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The Apprentice and The Journeyman University

Online how to Woodworking Guide – The Apprentice and The Journeyman University

The Apprentice and The Journeyman University

An Online How to Woodworking Guide

Segmented Woodturning - Woodturner - Online how to woodworking Guide- The Apprenticeand The Journeyman UniversityThe Apprentice and The Journeyman University is an Online How To Woodworking Guide  specifically for woodworkers. This ongoing collection of  woodworking videos, articles, and wood projects is for the beginning woodworker as well as the experienced woodworker. The primary goal of sharing this woodworking knowledge base is to pass on experience to those who want to take their woodworking skills to a higher level.

The online how to woodworking guide is set up so that you can easily browse through the various woodworking subjects at a glance.  This offers woodworkers an opportunity learn many new woodworking ideas. These are how to woodworking tips that you can immediately apply in your woodworking shop. So, if you are new to woodworking and have been wanting to learn how to woodwork, take your time and enjoy this knowledge base. If you are an experienced craftsman, here’s an opportunity to share proven woodworking ideas and techniques. If you find value with this online how to woodworking guide, consider The Apprentice and The Journeyman University as a regular source for your online woodworking.

“Simplicity is the ultimate sophistication.”
Leonardo da Vinci 
…Italian painter, sculptor, architect, and engineer…(1452-1519)

Architectural Details…Interior, Frank Lloyd Wright Robie House, Chicago - Frank Lloyd Wright Homes - Online how to Woodworking Guide

Custom Inlay Designs for Arts and Crafts Woodworking

Decorative Door Knockers of Florence, Italy

Decorative Inlay Patterns for Custom Hardwood Inlays

Decorative Woodworking Patterns of Architectural Millwork & Custom Moulding

Fine Woodworking Patterns for the Skilled Woodworker

Frank Lloyd Wright Homes – CarpentryVideo

Front Doors of Florence Italy

Santa Maria del Fiore…Duomo Cathedral of Florence, Italy

Woodworking Ideas & Patterns from Santa Maria del Fiore Duomo

Articles…Segmented woodturning - Wood lathe - new to woodworking - woodworking ideas

Band Saw Woodworking Safety Tips

How Venice Italy was Built on a Foundation of Wood

Miraculous Staircase – Carpentry and WoodworkingVideo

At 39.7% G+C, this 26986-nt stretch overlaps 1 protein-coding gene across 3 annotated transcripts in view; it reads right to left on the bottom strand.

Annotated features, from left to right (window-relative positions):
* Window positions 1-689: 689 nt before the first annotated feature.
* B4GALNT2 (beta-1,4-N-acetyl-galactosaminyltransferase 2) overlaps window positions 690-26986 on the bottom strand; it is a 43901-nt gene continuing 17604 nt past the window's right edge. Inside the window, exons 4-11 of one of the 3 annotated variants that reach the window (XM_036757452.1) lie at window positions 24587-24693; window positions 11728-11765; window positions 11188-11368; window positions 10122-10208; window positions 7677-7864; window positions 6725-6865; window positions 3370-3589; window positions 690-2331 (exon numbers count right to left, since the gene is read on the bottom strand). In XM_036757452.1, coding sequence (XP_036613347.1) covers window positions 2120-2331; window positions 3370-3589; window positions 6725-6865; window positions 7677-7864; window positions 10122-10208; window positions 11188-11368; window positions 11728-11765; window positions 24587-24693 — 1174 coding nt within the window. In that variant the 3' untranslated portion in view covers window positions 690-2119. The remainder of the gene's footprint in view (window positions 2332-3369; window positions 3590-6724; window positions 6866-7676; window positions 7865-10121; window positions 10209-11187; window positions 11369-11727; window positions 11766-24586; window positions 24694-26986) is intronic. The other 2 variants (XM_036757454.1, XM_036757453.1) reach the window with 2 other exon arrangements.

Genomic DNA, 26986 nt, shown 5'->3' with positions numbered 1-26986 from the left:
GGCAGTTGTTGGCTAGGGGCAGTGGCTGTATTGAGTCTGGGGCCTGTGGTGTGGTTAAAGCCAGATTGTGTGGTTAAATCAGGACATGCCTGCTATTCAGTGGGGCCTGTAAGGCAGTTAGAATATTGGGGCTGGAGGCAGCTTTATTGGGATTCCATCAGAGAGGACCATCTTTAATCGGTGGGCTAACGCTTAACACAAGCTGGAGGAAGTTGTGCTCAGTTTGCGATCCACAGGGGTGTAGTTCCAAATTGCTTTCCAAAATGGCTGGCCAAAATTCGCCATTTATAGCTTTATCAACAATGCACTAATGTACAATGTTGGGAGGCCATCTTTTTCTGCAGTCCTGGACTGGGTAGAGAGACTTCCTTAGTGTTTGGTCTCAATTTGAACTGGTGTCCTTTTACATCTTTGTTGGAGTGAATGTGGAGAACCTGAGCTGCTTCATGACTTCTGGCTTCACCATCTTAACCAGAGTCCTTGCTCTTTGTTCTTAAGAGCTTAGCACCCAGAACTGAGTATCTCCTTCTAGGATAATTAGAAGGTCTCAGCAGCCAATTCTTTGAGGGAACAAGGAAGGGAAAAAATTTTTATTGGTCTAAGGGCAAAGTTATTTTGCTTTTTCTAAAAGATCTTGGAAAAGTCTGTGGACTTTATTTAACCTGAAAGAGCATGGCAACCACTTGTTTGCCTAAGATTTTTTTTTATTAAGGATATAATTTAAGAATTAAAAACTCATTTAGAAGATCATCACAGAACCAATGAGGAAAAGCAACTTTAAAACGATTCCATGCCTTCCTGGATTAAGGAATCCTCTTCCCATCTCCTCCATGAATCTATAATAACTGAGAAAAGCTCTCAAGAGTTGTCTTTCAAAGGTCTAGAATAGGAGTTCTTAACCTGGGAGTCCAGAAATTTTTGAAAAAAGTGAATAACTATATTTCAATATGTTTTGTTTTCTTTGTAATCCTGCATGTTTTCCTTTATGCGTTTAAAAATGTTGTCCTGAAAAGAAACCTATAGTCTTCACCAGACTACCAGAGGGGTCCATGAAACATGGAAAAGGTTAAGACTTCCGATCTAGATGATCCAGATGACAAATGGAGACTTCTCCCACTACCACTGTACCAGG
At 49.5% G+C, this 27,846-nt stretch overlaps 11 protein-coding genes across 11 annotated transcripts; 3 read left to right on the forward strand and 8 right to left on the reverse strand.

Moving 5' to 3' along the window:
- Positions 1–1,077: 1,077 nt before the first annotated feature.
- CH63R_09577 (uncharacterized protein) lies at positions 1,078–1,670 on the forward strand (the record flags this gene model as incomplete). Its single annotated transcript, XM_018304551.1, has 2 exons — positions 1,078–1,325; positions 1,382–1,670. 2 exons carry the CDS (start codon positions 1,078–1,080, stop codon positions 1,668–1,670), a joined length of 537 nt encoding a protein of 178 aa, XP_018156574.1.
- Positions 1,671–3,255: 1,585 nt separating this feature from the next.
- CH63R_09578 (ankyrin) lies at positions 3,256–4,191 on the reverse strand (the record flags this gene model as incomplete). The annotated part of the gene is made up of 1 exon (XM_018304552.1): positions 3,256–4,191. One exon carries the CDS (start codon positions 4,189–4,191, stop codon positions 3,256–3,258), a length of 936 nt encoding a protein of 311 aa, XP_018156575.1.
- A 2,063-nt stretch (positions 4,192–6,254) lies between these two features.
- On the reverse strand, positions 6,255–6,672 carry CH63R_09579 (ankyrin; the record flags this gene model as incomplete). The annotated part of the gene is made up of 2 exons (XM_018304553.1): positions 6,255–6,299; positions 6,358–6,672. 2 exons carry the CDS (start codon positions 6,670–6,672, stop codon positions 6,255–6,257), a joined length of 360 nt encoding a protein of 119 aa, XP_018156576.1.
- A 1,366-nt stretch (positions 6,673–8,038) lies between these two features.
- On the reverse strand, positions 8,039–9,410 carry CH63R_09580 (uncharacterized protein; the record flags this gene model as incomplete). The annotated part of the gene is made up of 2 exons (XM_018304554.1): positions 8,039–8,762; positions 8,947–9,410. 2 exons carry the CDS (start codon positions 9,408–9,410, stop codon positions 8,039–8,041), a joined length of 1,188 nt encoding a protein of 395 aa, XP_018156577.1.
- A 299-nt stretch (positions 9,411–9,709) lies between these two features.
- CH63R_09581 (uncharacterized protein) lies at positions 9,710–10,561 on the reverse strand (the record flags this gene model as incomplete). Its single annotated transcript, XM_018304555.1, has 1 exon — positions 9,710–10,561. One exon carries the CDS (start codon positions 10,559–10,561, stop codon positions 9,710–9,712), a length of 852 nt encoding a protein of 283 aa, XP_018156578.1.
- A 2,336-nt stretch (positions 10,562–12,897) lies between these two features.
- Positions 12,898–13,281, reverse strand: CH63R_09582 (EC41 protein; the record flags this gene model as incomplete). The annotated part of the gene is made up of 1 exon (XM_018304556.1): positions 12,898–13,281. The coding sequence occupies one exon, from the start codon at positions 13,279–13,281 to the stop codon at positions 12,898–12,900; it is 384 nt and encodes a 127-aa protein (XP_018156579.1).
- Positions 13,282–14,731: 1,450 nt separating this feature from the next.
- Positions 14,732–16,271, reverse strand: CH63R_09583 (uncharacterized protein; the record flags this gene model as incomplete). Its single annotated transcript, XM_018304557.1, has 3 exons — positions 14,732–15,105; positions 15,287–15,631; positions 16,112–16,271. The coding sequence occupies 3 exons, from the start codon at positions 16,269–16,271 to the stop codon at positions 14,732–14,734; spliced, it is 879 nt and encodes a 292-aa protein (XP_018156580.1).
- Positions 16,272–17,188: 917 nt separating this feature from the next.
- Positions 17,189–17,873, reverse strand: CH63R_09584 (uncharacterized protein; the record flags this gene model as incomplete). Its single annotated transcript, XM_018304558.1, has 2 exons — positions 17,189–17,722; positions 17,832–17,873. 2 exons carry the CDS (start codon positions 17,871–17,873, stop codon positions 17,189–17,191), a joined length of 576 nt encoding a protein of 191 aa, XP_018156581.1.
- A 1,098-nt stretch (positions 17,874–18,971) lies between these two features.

Steve’s Woodworking Shop Tour

The Practice of Woodworking

Wood Veneer Coffee Table by Vincenzo

Woodworking Skills…The Shape of Things to Come

Arts and Crafts…

Gustav Stickley…Father of the American Arts and Crafts MovementVideo

Custom Picture Frame with Hardwood Inlay

Crosscut Sleds…Band Saw Cross Cut Sleds - Bandsaw Crosscut sled - new to woodworking

A French Built Dedicated Miter Sled

Bandsaw Crosscut SledVideo

Building a Dedicated Miter Sled for the tablesawVideo

Dedicated Miter Sled…revisited

Let’s Build a Bandsaw Miter SledVideo

Let’s Build a Dedicated Dado Sled for the Table SawVideo

Let’s Make Picture Frames with the Dedicated Miter SledVideo

SketchUp of the Dedicated Miter Sled for the Tablesaw

Tilting Bandsaw Miter SledVideo

Inspiration…

James Krenov…Legendary Woodworker 1920-2009

Inspiration in Venice, Italy

 Remembering James KrenovVideo

Sam Maloof…woodworking interview…1982Video

Joinery…

Box Joint Fence for the Dado Crosscut SledSplined Mitre Joints - Picture Frame - Joiner - Joinery

Cutting Tenons on a Dado Crosscut SledVideo

How to Make Perfect Miter Joints

Let’s Make Spline Miter JointsVideo

Mastering the Miter JointVideo

The Splined Miter JointVideo

 

 ProjectsKoa Jewelry Box - Veneer - Veneering - wood veneer - wooden jewelry boxes

A Custom Bathroom Wall Cabinet with Raised Panel Doors

A Hand Dovetailed Black Walnut Jewelry Box

A Multidrawer Wall Cabinet for the Workshop

A Woodworking Drill Press Table

Double Bevel Marquetry…a Tulip of Various Woods

How to Make a Picture Frame – Top Woodworking TipsVideo 

Let’s Build a Drill Press TableVideo

Let’s Build a Jewelry Box…Part 1Video

Let’s Build a Jewelry Box…Part 2…Vacuum PressVideo

Let’s Build a Jewelry Box…Part 3Video